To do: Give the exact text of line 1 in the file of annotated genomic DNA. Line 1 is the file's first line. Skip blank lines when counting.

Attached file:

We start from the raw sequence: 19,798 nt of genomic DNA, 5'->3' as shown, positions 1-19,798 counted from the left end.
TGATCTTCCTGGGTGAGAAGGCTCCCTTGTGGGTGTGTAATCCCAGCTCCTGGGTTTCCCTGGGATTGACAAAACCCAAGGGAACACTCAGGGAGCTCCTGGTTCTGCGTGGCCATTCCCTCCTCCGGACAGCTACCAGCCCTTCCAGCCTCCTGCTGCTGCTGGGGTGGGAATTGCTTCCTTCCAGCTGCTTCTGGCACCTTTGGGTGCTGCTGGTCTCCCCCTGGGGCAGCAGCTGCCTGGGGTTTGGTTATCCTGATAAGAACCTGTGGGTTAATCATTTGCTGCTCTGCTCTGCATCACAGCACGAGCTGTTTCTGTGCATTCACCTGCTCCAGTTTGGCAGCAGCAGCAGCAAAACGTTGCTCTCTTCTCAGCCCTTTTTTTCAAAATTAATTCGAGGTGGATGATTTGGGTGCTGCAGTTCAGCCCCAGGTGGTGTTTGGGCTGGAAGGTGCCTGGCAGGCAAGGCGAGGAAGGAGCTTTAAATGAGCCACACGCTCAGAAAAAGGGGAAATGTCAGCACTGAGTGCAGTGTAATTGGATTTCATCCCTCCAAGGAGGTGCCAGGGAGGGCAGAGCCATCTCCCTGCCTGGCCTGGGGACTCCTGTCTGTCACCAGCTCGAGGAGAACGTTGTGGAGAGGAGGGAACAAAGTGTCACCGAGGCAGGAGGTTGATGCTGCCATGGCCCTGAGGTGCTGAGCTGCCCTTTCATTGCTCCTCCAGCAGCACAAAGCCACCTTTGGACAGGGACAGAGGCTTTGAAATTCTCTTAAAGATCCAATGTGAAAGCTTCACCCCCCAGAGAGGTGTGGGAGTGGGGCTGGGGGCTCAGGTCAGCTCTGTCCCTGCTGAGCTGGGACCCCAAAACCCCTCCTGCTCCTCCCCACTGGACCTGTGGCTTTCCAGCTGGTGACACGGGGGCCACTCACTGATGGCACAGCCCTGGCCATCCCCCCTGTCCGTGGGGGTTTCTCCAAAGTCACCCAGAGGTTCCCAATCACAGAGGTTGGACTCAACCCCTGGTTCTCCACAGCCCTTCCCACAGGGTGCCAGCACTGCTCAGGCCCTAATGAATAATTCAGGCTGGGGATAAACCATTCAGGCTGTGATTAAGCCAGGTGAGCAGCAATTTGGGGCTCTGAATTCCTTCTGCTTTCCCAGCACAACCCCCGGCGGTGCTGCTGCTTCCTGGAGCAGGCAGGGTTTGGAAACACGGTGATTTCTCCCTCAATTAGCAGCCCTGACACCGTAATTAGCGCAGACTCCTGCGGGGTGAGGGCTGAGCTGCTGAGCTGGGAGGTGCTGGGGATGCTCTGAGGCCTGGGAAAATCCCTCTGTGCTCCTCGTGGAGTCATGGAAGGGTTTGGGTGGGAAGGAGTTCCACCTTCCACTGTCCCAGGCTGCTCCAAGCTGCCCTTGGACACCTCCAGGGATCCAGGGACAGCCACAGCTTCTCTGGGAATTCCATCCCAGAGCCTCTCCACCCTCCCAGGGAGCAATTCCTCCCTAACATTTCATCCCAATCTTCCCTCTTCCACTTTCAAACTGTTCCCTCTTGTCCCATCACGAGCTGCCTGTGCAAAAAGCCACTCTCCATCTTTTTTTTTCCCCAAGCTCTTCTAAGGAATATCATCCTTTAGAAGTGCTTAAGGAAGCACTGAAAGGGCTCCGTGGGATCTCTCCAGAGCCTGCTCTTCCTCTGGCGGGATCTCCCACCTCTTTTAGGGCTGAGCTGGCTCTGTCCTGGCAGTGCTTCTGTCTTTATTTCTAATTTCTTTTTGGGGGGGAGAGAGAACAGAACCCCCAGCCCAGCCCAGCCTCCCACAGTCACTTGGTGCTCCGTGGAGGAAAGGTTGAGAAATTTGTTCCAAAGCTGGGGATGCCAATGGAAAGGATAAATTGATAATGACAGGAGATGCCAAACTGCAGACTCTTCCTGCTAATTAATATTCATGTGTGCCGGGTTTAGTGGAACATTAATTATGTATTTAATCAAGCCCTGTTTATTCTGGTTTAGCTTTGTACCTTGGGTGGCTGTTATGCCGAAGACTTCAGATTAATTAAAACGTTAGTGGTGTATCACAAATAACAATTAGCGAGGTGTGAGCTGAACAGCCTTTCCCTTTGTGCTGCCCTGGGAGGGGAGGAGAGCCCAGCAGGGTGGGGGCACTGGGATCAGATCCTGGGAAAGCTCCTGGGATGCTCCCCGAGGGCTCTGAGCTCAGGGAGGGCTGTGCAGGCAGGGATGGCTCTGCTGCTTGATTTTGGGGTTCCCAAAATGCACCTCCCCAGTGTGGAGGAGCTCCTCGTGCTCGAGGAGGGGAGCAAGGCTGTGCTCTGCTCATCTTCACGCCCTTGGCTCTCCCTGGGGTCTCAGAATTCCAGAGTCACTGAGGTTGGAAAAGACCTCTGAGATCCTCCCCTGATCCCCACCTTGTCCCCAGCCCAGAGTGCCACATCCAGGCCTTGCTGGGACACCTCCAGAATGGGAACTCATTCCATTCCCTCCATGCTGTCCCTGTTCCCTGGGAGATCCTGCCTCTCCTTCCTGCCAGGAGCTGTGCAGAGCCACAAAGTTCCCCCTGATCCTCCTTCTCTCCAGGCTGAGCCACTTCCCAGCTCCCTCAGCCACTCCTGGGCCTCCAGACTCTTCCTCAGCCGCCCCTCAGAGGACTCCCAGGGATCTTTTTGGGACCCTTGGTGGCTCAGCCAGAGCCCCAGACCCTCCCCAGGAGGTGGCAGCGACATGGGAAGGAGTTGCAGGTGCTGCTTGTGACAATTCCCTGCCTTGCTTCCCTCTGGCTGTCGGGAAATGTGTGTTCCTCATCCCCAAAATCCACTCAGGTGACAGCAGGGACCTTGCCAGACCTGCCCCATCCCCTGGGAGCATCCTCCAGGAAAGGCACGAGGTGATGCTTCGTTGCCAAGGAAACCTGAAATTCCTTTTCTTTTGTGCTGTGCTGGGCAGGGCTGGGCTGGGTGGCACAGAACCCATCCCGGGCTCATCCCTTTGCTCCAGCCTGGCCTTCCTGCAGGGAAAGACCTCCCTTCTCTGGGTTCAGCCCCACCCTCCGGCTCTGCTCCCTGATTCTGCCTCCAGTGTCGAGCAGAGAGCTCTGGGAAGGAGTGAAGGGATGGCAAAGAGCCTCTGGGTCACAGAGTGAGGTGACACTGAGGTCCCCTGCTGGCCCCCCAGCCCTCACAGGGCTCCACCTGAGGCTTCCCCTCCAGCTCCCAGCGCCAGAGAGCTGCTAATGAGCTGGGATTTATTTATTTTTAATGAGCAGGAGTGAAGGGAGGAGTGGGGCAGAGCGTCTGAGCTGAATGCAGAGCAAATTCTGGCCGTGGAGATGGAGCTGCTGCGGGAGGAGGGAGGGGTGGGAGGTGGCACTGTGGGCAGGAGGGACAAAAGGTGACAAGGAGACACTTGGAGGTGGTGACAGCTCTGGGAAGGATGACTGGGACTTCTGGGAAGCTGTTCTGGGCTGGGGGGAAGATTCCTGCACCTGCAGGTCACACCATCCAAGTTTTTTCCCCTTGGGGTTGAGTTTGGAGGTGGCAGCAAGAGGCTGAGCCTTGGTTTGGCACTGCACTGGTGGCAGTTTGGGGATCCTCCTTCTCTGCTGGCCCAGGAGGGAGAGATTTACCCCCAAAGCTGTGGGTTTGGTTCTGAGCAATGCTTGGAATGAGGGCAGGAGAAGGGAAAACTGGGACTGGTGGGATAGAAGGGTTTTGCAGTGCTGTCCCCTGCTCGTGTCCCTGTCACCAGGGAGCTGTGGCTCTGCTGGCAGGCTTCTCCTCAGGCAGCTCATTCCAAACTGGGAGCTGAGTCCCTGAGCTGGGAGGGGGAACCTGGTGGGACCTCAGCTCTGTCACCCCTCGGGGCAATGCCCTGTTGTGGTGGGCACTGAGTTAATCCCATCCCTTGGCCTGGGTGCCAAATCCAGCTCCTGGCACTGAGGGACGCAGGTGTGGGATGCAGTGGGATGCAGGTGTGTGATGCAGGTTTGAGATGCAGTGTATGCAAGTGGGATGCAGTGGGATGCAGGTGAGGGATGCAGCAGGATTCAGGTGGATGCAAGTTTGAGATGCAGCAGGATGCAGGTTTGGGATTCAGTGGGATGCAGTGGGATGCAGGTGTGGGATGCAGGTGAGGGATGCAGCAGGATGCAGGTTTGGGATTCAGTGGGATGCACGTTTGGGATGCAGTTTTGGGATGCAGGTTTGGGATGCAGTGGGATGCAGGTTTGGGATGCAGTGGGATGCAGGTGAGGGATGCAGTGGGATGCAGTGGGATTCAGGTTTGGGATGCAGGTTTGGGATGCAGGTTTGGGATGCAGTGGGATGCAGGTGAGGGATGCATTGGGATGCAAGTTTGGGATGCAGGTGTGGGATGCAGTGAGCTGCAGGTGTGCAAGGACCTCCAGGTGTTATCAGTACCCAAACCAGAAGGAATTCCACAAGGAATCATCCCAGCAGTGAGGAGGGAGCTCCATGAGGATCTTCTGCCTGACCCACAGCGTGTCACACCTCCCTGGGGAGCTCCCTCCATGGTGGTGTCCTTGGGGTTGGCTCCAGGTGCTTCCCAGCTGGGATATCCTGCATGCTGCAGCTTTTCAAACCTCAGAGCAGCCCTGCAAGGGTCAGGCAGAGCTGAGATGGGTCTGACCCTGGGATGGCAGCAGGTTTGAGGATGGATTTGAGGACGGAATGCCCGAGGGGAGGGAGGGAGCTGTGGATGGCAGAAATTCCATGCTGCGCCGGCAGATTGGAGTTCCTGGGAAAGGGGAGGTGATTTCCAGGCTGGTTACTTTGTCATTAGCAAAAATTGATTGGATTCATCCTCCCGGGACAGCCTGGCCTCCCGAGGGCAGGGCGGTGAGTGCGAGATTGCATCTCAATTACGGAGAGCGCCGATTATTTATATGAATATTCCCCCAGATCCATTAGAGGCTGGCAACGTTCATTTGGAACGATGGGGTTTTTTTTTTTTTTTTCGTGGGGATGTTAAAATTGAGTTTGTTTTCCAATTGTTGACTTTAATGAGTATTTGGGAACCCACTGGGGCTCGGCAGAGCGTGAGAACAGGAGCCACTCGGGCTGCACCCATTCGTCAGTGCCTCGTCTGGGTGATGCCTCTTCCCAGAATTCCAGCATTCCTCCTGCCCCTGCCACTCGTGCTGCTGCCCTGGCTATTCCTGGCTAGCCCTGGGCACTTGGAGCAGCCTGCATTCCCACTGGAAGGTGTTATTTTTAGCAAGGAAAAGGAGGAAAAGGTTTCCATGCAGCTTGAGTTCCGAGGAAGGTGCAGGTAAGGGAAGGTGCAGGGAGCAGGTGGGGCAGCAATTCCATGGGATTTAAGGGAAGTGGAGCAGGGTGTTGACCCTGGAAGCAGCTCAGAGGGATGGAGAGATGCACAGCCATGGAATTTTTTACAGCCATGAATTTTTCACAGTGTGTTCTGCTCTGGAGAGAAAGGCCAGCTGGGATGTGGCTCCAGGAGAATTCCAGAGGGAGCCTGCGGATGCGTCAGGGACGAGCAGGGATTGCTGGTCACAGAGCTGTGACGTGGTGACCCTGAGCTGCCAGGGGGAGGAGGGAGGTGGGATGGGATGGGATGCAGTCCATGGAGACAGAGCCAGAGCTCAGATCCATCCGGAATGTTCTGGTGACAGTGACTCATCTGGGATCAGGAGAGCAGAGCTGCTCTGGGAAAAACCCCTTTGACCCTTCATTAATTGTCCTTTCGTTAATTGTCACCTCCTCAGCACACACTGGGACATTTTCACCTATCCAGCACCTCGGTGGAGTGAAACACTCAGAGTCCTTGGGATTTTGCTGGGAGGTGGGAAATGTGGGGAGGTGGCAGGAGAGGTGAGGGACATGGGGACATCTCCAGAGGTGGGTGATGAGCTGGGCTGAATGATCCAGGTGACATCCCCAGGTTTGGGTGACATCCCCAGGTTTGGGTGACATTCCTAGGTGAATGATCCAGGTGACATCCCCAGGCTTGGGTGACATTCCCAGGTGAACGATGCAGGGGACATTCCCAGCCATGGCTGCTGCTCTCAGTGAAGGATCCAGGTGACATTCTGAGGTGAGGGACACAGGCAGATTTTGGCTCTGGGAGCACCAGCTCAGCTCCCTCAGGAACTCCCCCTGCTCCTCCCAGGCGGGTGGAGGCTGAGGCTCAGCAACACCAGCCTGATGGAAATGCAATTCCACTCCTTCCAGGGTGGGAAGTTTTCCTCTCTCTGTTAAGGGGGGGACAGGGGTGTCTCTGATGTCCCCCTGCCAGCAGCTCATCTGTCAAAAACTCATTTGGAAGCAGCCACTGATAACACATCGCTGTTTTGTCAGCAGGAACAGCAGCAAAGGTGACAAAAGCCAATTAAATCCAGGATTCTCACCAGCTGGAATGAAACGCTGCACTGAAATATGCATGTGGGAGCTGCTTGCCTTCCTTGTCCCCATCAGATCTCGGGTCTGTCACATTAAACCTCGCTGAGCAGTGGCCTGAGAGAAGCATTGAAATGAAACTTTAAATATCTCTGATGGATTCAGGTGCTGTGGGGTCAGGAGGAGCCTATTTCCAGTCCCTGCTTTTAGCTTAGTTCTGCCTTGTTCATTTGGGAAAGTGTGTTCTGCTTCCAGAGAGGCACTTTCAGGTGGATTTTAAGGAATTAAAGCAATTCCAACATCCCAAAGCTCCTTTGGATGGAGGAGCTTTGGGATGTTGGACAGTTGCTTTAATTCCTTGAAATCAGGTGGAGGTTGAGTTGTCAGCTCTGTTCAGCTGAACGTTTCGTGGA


We start from the raw sequence: 19,798 nt of genomic DNA, 5'->3' as shown, positions 1-19,798 counted from the left end.